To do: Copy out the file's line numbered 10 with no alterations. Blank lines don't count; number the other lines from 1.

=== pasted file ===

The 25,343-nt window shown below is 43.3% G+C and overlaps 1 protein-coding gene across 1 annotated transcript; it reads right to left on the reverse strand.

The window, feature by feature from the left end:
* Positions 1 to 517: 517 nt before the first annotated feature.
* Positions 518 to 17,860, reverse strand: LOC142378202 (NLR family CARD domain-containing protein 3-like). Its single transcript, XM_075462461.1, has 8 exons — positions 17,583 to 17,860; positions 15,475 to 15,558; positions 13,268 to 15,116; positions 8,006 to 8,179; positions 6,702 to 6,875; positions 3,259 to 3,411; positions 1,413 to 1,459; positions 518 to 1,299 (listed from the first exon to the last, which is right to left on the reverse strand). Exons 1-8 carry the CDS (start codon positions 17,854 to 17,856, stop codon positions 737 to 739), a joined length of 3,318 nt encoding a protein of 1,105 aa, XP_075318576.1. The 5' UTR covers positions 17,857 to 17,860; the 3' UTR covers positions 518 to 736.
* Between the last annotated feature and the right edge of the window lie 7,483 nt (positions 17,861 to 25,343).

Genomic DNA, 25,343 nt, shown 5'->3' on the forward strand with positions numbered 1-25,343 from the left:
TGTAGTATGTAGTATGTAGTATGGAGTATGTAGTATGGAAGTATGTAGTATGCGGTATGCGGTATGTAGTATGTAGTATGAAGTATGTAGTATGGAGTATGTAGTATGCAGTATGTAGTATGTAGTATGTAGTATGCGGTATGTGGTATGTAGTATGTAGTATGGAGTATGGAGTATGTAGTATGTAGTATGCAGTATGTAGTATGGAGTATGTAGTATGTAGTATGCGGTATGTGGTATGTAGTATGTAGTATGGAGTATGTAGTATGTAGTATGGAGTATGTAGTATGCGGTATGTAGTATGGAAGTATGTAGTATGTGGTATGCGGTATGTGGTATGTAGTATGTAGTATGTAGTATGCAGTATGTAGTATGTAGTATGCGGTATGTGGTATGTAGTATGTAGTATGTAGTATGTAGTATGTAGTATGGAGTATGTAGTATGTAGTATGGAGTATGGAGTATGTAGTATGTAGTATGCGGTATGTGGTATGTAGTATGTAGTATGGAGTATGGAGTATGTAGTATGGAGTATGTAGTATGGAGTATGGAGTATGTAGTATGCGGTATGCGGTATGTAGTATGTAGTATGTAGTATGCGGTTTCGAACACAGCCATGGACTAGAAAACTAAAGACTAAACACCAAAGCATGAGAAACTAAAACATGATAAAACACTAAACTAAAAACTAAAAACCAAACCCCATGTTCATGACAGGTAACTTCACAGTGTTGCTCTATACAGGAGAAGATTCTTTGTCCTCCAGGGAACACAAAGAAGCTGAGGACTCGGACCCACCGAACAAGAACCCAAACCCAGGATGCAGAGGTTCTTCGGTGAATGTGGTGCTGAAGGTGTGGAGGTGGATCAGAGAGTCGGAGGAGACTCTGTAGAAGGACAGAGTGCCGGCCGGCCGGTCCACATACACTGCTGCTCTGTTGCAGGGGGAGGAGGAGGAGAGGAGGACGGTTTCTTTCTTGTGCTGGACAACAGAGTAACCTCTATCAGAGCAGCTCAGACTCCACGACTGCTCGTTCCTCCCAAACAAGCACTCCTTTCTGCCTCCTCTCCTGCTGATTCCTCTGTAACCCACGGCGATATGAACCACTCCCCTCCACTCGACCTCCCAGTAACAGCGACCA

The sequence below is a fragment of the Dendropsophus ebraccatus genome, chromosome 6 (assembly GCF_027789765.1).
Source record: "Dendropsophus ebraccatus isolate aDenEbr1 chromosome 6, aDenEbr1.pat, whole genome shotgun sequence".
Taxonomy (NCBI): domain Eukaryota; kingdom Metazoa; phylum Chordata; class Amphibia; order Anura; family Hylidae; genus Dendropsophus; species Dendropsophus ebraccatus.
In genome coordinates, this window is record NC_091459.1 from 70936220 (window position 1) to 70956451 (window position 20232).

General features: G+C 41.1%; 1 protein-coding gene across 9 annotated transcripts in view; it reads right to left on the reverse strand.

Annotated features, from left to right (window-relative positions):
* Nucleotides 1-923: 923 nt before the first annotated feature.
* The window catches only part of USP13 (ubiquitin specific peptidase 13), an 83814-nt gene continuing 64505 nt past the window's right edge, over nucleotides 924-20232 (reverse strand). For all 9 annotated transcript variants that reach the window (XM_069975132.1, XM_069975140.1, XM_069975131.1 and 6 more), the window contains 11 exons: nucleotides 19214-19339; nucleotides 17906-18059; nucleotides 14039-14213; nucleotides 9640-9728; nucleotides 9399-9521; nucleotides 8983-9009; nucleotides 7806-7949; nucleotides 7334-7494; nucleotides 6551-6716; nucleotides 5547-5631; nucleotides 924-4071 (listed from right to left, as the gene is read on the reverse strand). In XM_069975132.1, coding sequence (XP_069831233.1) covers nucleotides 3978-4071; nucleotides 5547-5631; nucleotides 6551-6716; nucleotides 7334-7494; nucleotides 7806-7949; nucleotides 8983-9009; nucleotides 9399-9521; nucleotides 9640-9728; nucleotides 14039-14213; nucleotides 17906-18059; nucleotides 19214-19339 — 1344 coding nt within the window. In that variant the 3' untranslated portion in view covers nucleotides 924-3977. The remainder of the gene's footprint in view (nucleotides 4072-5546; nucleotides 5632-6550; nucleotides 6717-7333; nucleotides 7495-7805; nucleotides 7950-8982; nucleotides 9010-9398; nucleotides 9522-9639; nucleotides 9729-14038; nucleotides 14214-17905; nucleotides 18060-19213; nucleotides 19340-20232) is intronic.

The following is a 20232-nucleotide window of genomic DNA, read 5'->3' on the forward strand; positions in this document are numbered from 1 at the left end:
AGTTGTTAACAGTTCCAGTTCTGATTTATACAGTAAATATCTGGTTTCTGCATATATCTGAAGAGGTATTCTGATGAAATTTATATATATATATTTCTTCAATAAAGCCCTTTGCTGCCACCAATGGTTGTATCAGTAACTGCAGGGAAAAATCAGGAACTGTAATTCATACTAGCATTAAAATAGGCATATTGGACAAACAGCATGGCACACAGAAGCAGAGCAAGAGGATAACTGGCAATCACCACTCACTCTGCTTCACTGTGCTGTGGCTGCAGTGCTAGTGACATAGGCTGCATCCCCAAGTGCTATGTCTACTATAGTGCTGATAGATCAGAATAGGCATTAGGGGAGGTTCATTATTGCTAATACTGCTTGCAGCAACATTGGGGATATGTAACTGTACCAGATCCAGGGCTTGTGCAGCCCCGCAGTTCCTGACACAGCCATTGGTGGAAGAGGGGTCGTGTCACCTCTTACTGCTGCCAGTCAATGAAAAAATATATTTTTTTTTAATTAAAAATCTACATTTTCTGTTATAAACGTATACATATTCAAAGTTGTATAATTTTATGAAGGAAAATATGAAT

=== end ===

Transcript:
Taxonomy (NCBI): domain Eukaryota; kingdom Metazoa; phylum Chordata; class Amphibia; order Anura; family Hylidae; genus Dendropsophus; species Dendropsophus ebraccatus.